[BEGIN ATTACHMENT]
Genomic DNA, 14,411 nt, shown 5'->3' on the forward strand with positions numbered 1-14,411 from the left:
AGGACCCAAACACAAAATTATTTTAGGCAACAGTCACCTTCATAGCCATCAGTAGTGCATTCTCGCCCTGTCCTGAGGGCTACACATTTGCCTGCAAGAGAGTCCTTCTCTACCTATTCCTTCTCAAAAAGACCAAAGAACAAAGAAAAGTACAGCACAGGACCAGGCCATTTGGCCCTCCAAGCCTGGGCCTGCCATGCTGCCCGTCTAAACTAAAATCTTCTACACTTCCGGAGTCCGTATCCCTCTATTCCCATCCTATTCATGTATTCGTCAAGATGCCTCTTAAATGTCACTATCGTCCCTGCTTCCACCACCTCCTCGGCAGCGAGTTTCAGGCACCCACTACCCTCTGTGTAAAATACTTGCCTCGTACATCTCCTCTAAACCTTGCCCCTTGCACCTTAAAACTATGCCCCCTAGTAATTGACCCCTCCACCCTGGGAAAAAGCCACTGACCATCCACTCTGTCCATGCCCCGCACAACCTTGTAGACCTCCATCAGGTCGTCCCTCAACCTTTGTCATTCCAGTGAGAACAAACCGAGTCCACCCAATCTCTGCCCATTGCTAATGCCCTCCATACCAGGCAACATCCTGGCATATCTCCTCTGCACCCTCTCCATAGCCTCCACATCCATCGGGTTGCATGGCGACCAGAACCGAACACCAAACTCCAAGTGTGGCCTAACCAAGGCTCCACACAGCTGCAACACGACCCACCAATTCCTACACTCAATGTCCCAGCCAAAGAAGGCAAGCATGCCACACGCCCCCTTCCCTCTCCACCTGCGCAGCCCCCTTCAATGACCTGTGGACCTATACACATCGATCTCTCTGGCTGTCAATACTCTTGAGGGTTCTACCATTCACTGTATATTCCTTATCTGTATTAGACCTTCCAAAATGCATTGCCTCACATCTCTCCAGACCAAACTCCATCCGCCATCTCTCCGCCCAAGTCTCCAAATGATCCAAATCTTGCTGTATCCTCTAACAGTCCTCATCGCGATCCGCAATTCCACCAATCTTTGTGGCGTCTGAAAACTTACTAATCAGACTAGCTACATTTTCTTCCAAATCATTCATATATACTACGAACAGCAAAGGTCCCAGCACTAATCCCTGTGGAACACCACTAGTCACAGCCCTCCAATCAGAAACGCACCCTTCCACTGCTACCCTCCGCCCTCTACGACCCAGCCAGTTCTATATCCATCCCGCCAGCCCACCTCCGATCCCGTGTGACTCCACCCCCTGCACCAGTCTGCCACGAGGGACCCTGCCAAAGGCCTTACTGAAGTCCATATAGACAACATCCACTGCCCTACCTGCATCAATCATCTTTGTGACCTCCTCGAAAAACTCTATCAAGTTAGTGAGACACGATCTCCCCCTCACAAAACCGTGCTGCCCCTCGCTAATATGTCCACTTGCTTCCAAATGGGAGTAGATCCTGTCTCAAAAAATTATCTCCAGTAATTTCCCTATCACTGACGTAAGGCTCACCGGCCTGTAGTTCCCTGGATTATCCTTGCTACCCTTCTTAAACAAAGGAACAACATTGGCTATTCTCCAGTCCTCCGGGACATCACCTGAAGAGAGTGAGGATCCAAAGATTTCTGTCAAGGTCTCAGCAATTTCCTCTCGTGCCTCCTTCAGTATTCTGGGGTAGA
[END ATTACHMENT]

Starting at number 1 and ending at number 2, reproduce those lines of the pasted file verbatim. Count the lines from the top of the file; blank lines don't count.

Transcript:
Genomic DNA, 14,411 nt, shown 5'->3' on the forward strand with positions numbered 1-14,411 from the left:
AGGACCCAAACACAAAATTATTTTAGGCAACAGTCACCTTCATAGCCATCAGTAGTGCATTCTCGCCCTGTCCTGAGGGCTACACATTTGCCTGCAAGAGAGTCCTTCTCTACCTATTCCTTCTCAAAAAGACCAAAGAACAAAGAAAAGTACAGCACAGGACCAGGCCATTTGGCCCTCCAAGCCTGGGCCTGCCATGCTGCCCGTCTAAACTAAAATCTTCTACACTTCCGGAGTCCGTATCCCTCTATTCCCATCCTATTCATGTATTCGTCAAGATGCCTCTTAAATGTCACTATCGTCCCTGCTTCCACCACCTCCTCGGCAGCGAGTTTCAGGCACCCACTACCCTCTGTGTAAAATACTTGCCTCGTACATCTCCTCTAAACCTTGCCCCTTGCACCTTAAAACTATGCCCCCTAGTAATTGACCCCTCCACCCTGGGAAAAAGCCACTGACCATCCACTCTGTCCATGCCCCGCACAACCTTGTAGACCTCCATCAGGTCGTCCCTCAACCTTTGTCATTCCAGTGAGAACAAACCGAGTCCACCCAATCTCTGCCCATTGCTAATGCCCTCCATACCAGGCAACATCCTGGCATATCTCCTCTGCACCCTCTCCATAGCCTCCACATCCATCGGGTTGCATGGCGACCAGAACCGAACACCAAACTCCAAGTGTGGCCTAACCAAGGCTCCACACAGCTGCAACACGACCCACCAATTCCTACACTCAATGTCCCAGCCAAAGAAGGCAAGCATGCCACACGCCCCCTTCCCTCTCCACCTGCGCAGCCCCCTTCAATGACCTGTGGACCTATACACATCGATCTCTCTGGCTGTCAATACTCTTGAGGGTTCTACCATTCACTGTATATTCCTTATCTGTATTAGACCTTCCAAAATGCATTGCCTCACATCTCTCCAGACCAAACTCCATCCGCCATCTCTCCGCCCAAGTCTCCAAATGATCCAAATCTTGCTGTATCCTCTAACAGTCCTCATCGCGATCCGCAATTCCACCAATCTTTGTGGCGTCTGAAAACTTACTAATCAGACTAGCTACATTTTCTTCCAAATCATTCATATATACTACGAACAGCAAAGGTCCCAGCACTAATCCCTGTGGAACACCACTAGTCACAGCCCTCCAATCAGAAACGCACCCTTCCACTGCTACCCTCCGCCCTCTACGACCCAGCCAGTTCTATATCCATCCCGCCAGCCCACCTCCGATCCCGTGTGACTCCACCCCCTGCACCAGTCTGCCACGAGGGACCCTGCCAAAGGCCTTACTGAAGTCCATATAGACAACATCCACTGCCCTACCTGCATCAATCATCTTTGTGACCTCCTCGAAAAACTCTATCAAGTTAGTGAGACACGATCTCCCCCTCACAAAACCGTGCTGCCCCTCGCTAATATGTCCACTTGCTTCCAAATGGGAGTAGATCCTGTCTCAAAAAATTATCTCCAGTAATTTCCCTATCACTGACGTAAGGCTCACCGGCCTGTAGTTCCCTGGATTATCCTTGCTACCCTTCTTAAACAAAGGAACAACATTGGCTATTCTCCAGTCCTCCGGGACATCACCTGAAGAGAGTGAGGATCCAAAGATTTCTGTCAAGGTCTCAGCAATTTCCTCTCGTGCCTCCTTCAGTATTCTGGGGTAGA